Greed is bad.
That, in a nutshell, is the message that the audience takes away from the one-act morality play “Jedermann” (“Everyman”), performed annually at the Salzburg Festival. Written by Austrian playwright Hugo von Hofmannsthal, it’s staged in front of the Salzburg’s 17th-century cathedral, and the bells of the city’s churches ring out to mark the play’s closing moments.
“Jedermann” had a tepid reception at its premiere in Berlin in 1911. So in 1920 — the year the Salzburg Festival began — it was restaged in the city, to greater acclaim. In the near century since, it has been performed more than 680 times and become a festival staple, drawing sold-out audiences to Cathedral Square, while countless Austrian households tune in to watch it on television.
What explains the lasting appeal of a morality play inspired by a medieval English mystery?
The play was “a kind of peace project — the whole festival was,” said Bettina Hering, artistic director of the Salzburg Festival’s drama department. The festival’s founders believed that “culture can heal some wounds, and at the same time, it can show you different worlds.”
Because “Jedermann” touched on universal themes such as mortality and good and evil, it resonated with a population that had just emerged from a world war, she said. The fact that it was performed in the heart of Salzburg made it “more than a play: It was a part of life.”
From 1938 to 1946 — from the annexation of Austria to the end of World War II — “Jedermann” disappeared from the Salzburg stage; by then, Hofmannsthal, along with a founder of the Salzburg Festival, Max Reinhardt, who as a Jew had escaped Austria during the war, had died. So the production was revived as a way of celebrating those two men and erasing the war years.
“Jedermann” is the story of a very rich man — a “turbocapitalist,” as Hering put it — who leads a highflying, extravagant life. He has an enormous house and a retinue of servants whom he treats with contempt. Despite his mother’s calls to marry, he prefers to have a much younger lover whom he showers with gifts. He has few, if any, friends and refuses to help the needy.
God is dismayed by Jedermann’s immorality and instructs Death to pay him a visit and summon him to face judgment. One evening, as Jedermann is hosting guests at an extravagant dinner party, Death appears at his doorstep. Jedermann begs for time so that he can seek a companion for his final voyage.
Given that greed and extreme wealth are the play’s core subjects, “Jedermann” has taken on particular relevance since the 2008 global financial crisis.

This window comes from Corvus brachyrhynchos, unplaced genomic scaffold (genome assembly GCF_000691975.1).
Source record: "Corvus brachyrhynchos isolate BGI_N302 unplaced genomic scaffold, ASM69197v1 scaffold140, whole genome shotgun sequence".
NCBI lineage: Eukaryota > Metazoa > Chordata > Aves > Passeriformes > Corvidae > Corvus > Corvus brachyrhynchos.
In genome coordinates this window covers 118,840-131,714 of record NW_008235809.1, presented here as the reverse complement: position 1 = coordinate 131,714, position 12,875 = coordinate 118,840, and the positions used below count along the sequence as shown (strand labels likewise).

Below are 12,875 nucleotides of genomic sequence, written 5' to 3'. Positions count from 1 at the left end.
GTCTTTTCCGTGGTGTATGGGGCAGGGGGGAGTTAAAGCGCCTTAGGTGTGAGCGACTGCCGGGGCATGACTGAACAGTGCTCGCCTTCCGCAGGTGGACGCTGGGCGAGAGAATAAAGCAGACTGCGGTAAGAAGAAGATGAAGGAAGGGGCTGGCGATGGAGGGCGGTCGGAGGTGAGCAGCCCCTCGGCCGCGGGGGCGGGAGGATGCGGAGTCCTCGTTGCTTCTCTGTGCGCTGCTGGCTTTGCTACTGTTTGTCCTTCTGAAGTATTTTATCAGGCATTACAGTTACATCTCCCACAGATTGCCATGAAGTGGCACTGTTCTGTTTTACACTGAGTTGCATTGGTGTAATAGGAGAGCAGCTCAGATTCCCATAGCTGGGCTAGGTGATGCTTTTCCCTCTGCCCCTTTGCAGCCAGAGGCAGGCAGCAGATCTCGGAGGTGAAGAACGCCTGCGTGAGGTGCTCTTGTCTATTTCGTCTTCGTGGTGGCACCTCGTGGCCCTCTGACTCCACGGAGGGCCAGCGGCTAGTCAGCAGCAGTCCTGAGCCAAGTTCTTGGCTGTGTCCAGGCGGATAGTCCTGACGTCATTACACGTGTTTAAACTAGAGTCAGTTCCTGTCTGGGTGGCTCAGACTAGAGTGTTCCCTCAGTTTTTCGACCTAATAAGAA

Hering acknowledged that economic events provided a timely context.
“On the one hand, you have the global crisis, and on the other hand, you have the big questions of fate, of religion,” Hering said. “The morality play tells you how to behave,” she added, but “do we still believe in that? Is this still relevant for our day?”
This year’s “Jedermann” production stars Tobias Moretti in the lead role and Stefanie Reinsperger playing his young lover. More than a dozen performances of the play are scheduled throughout the 2018 festival.
Reinsperger said that as an Austrian, she grew up with the play and watched it every summer on television; her family always knew which famous actors were playing Jedermann and his lover, but they could not afford tickets to a live performance. Today, tickets to the play range from 10 to 175 euros (about $12 to $205).
The production itself could move with the times, Reinsperger suggested. She said this year’s staging included a scene that was in the original English medieval mystery, but that Hofmannsthal cut from his play — in which Jedermann’s lover, Paramour, speaks out and refuses to accompany Jedermann to his death.
Paramour “is a really small part, and you really have to read between the few lines that she has,” Reinsperger said. “There is this cliché, of ‘She’s this Lolita woman, and it’s all about the sex.'”
“I wanted to play a strong woman who can talk for herself,” she added.
The true “revolution,” she said, would be to have “a woman playing Jedermann. We could change the genders a bit.” Better yet, she said, women could play all the male roles.
But that would probably take a decade, she said. Salzburg ticket holders don’t like surprises, and it was hard for actors such as herself to “compete with the traditions.”
One male role was actually played by a woman in recent years: the role of Death. That year’s director, Christian Stückl, felt that death was “not really gendered” and that there was no reason to associate it with men, so he made the switch, Hering recalled.
“The public reacted well: They were surprised, but not shocked, and very curious,” she said.
Hering said the play will be staged until at least 2020 to mark the centenary of the Salzburg Festival. And beyond that, “of course it has a future.”